Advert hand-outs could be targeted

PUBLISHED: 07:42 12 June 2005 | UPDATED: 05:54 02 March 2010

FLY-leafletters handing out adverts for nightclubs and other events could be targeted in a new clampdown in Ipswich town centre.

New laws give councils the power to licence – or even ban – people handing out leaflets if they are believed to be causing litter problems.

FLY-leafletters handing out adverts for nightclubs and other events could be targeted in a new clampdown in Ipswich town centre.

New laws give councils the power to licence – or even ban – people handing out leaflets if they are believed to be causing litter problems.

That could be used in the Westgate Street/Tavern Street area of the town centre where flyers are distributed advertising events at the town's nightclubs.

They cause problems because the flyers are often dropped by shoppers as soon as they are pushed into their hands – causing a serious litter problem in the town centre.

Under the terms of the Clean Neighbourhoods and Environment Act, which come into force next week, councils now have power to clampdown on those causing litter problems.

But Ipswich council is unlikely to start implementing the act until its provisions have been discussed at an executive meeting at the end of September.

But that does mean there could be a Christmas clampdown.

Ipswich council communities spokesman Paul West said there were problems with litter in the town centre and the new act could be a useful weapon.

"We could move to a system where we licence these leafletters – or we could even ban them altogether if the rubbish continues to mount," he said.

Liquid and Zest are the nightclubs most frequently seen leafletting in the town.

Kerpal Baines from Zest said leafletting was the company's main source of advertising and managed to bring people to his club.

"This is very important to us – and we do pay rates. I am sure the council will talk this through with us before they take draconian action.

"Leisure is very important to the town – and if we cannot advertise we might as well go away."

The new law also gives councils to close off alleyways if people believe they are being used as shortcuts or ratruns for those involved in anti-social behaviour.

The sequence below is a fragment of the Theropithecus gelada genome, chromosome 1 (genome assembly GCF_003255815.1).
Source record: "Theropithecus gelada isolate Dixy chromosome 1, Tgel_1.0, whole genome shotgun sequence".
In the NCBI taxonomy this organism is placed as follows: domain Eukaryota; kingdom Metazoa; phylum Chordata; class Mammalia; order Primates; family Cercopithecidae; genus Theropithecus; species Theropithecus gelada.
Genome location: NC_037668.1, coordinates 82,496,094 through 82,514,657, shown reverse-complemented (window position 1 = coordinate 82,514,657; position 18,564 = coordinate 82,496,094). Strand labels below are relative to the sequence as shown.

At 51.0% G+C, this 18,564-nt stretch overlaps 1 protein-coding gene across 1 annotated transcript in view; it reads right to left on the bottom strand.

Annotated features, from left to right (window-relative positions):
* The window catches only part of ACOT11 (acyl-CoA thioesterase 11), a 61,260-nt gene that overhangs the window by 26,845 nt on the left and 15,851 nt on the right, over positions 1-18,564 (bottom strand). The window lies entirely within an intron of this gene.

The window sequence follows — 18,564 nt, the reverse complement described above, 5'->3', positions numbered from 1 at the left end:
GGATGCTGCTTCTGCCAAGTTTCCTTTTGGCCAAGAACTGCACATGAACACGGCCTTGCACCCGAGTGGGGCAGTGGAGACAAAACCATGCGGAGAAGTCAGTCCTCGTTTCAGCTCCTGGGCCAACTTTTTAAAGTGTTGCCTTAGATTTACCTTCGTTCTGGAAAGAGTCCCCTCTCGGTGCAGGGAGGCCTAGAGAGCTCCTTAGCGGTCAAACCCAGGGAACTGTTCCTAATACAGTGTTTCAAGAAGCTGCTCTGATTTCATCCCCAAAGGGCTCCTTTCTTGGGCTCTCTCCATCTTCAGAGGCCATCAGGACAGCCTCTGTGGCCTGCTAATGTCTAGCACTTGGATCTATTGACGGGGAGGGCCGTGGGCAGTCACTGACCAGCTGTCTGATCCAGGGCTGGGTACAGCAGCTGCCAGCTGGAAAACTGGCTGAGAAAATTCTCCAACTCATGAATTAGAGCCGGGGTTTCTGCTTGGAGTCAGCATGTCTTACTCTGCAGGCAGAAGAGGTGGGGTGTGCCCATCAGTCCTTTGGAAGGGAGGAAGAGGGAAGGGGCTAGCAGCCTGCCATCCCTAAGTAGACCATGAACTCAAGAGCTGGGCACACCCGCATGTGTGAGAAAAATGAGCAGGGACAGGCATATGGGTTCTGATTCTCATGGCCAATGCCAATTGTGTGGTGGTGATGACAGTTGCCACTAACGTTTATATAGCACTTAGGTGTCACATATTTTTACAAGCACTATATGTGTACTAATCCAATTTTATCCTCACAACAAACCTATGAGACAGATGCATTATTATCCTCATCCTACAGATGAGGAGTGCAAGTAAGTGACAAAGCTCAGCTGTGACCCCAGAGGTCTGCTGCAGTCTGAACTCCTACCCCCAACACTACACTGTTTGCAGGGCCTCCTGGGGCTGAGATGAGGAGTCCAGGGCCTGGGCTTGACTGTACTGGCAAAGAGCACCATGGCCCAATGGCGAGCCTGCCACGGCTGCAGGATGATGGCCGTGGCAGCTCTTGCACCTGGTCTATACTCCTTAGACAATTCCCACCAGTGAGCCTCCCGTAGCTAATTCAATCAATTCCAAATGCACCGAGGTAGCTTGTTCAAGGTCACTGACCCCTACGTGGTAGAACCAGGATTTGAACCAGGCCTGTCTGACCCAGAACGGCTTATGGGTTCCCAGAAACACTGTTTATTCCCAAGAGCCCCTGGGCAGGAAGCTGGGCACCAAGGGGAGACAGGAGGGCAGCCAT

Mr West said: "There are areas of town, like Stoke Park, where this is a problem. Local residents have asked if the path could be closed off or have a gate put in it.

"That is something we are now able to do – and will be considering if problems continue."

Another aspect of the law that the council could implement is a ban on people selling cars from the roadside – or repairing vehicles on the road as part of a business.

Mr West said: "There are an increasing number of vehicles you see parked on the roadside and marked for sale – that's something we want to deal with."

SOME sections of the new act came into force this week, while other parts are expected to come into law over the next few months.

The act is wide-ranging, tackling a number of areas that are seen as anti-social – and are aimed at improving the quality of life for people.

It gives councils more powers to use fixed penalties as an alternative to prosecuting people for minor offences – giving them the right to set their own penalties.

Abandoned vehicles can be removed from streets immediately, and the new act makes dropping litter anywhere an offence.

Councils are to be given extra powers to tackle businesses that generate litter – and there will be extra powers for councils to force landowners to clear litter from their land.

There are to be increased penalties for fly-tipping – and gives councils extra powers to deal with noise nuisance, including burglar alarms.

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